Actinic Keratosis Specialist

Dawn S. Allison, MD -  - Dermatologist

Allison Dermatology & Skin Cancer Center

Dawn S. Allison, MD

Dermatologist located in Bend, OR

Dermatologist and skin cancer specialist Dawn S. Allison, MD, relies on her expertise in precancer diagnosis to help thousands of patients at her practice in Bend, Oregon. Early detection is crucial in the fight to overcome skin cancer, which is why precancerous lesions like actinic keratoses need immediate treatment. If you have skin growths you think may be precancerous actinic keratosis, call Allison Dermatology & Skin Cancer Center or book an appointment online right away.

Actinic Keratosis Q&A

What is an actinic keratosis and what does it look like?

Actinic keratosis is a rough, scaly growth on your skin that frequently occurs in small clusters called actinic keratoses (AKs). You must pay attention to these growths because they’re the most common type of precancerous skin lesion.

At first, AKs are typically so tiny that they’re easier to detect by touch rather than sight. They feel rough and crusty as if you were running your hand over sandpaper, and you may have more invisible AKs than visible ones.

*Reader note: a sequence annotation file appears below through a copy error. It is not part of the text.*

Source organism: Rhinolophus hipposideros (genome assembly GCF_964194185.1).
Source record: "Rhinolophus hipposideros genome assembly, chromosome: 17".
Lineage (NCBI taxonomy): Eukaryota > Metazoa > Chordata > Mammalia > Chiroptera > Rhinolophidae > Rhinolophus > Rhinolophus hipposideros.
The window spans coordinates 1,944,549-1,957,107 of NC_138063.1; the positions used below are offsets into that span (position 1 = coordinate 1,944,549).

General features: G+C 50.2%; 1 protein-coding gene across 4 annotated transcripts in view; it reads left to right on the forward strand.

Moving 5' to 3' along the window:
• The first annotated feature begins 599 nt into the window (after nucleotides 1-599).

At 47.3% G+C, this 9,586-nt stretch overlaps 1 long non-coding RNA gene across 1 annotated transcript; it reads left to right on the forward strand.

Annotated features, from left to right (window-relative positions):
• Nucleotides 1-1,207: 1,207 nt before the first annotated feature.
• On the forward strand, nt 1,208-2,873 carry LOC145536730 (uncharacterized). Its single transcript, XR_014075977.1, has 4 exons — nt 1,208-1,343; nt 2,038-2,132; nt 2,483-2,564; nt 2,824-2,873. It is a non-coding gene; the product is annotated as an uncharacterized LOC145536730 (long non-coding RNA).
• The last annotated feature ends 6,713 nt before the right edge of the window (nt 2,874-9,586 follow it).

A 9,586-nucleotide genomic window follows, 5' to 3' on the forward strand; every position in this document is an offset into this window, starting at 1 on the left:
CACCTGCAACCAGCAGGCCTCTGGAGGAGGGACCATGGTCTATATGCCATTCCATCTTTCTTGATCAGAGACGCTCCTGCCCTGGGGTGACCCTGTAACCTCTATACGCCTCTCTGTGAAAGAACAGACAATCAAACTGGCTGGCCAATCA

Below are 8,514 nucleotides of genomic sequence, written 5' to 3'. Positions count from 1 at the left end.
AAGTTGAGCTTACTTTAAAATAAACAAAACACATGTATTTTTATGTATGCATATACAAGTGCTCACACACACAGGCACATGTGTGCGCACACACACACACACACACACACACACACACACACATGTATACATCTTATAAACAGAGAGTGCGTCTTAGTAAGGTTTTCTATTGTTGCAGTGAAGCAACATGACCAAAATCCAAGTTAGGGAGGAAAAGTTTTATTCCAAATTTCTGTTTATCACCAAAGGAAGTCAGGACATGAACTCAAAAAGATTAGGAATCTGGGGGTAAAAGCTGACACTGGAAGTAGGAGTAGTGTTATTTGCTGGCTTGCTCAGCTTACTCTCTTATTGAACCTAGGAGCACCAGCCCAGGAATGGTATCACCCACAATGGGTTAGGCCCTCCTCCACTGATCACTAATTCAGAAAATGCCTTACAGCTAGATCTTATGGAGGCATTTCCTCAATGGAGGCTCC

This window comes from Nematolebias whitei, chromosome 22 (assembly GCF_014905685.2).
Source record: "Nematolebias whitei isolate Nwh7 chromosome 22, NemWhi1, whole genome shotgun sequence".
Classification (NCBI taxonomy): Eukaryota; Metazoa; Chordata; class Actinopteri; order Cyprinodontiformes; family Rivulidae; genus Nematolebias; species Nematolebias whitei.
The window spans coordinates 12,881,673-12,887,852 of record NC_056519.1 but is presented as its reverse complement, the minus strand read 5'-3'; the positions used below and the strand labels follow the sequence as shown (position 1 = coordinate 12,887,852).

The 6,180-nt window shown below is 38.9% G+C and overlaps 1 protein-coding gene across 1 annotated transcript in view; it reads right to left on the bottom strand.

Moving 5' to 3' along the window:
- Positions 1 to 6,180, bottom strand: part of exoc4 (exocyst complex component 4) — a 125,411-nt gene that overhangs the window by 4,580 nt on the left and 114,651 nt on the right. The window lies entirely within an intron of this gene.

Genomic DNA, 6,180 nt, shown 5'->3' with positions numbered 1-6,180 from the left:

AKs start out very small and can slowly grow to about an eighth to a quarter of an inch. Sometimes, these lesions create a prickly, itchy, or tender sensation.

You may have an actinic keratosis if you notice the following signs and symptoms:

  • Rough, scaly patches of skin
  • Itching or burning in the area of concern
  • Pink, red, or brown bumps that can be slightly raised or flat

What causes actinic keratosis?

Years of exposure to ultraviolet light from the sun or tanning beds may cause an actinic keratosis to grow. For that reason, AKs are frequently called solar keratoses.

These lesions most often appear in adults over the age of 40. They can grow on any part of your body that gets a lot of sunlight, but typically show up in the following areas:

  • Face
  • Bald scalp
  • Ears
  • Shoulders
  • Backs of the hands
  • Forearms
  • Neck

Can actinic keratosis turn into cancer?

Actinic keratoses are considered precancerous lesions. If left untreated, AKs can turn into squamous cell carcinoma, the second most common form of skin cancer.

Since these precancerous lesions are so tricky to spot on your own, and may even disappear before reappearing again, it’s imperative to see Dr. Allison for regular full-body checkups.

If Dr. Allison finds AKs on your body, she may suggest a biopsy. Skin cancer is often curable when found and treated early.

If you suspect you may have actinic keratosis, immediate action increases your chances of maintaining good health. Call Allison Dermatology & Skin Cancer Center or book an appointment online right away.